Advances in epilepsy management
Epilepsy is one of the most common neurological illnesses, and can have a damaging effect on the social, vocational, physical and psychological wellbeing of the person, as well as increase their risk of premature mortality.
This eLearning module will therefore explore the different types of seizures a person with epilepsy can have (according to the new ILAE classification framework) and how epilepsy can be managed. In particular, what to consider when choosing an antiepileptic drug for a patient, including a woman who is using hormonal contraception, pregnant or breastfeeding, and management options for patients who do not respond to drug therapy.
3-4% of people will develop epilepsy during their lifetime. General practitioners (GPs) will therefore treat a number of patients who have epilepsy or diagnose a new onset of epilepsy and need to be confident in helping the patient to manage their condition.
There is no single treatment that is ideal for all patients. Instead, treatment should be tailored to the patient’s characteristics and drug-related factors. This is particularly true when prescribing antiepileptic drugs (AEDs) to women of child-bearing age.
Despite there being numerous AEDs available, only about two-thirds of people with epilepsy become seizure free with AEDs. For those with drug-resistant epilepsy, GPs need to consider other existing and emerging epilepsy treatments available, including surgery, deep brain stimulation and vagal nerve stimulation.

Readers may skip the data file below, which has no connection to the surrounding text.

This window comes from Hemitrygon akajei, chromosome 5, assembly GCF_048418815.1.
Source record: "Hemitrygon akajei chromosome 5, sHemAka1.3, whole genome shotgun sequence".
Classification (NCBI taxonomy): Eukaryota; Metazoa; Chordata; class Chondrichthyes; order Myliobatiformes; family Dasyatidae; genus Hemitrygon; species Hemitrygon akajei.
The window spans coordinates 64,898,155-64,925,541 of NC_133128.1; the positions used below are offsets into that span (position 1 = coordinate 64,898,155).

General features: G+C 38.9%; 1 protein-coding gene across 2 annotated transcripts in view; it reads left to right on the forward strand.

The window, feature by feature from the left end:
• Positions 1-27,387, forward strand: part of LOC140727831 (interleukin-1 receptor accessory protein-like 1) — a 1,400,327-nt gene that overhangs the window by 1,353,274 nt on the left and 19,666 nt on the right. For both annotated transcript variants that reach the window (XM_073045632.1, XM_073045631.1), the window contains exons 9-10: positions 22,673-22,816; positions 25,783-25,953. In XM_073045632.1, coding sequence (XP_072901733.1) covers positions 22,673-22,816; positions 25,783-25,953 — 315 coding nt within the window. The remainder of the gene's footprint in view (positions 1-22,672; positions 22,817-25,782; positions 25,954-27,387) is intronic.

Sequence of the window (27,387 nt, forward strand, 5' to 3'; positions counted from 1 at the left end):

D1. Communication skills and the patient-doctor relationship
Ways in which health can be optimised and maintained are communicated to patients, family members and carers
D2. Applied professional knowledge and skills
Diagnosis and management is evidence-based and relevant to the needs of the patient
D3. Population health and the context of general practice
The impacts of the social determinants of health are identified and addressed
D4. Professional and ethical role
D5. Organisational and legal dimensions
Shared decision making and informed consent are explained and obtained
- Adult health
- Individuals with disabilities
- Pregnancy care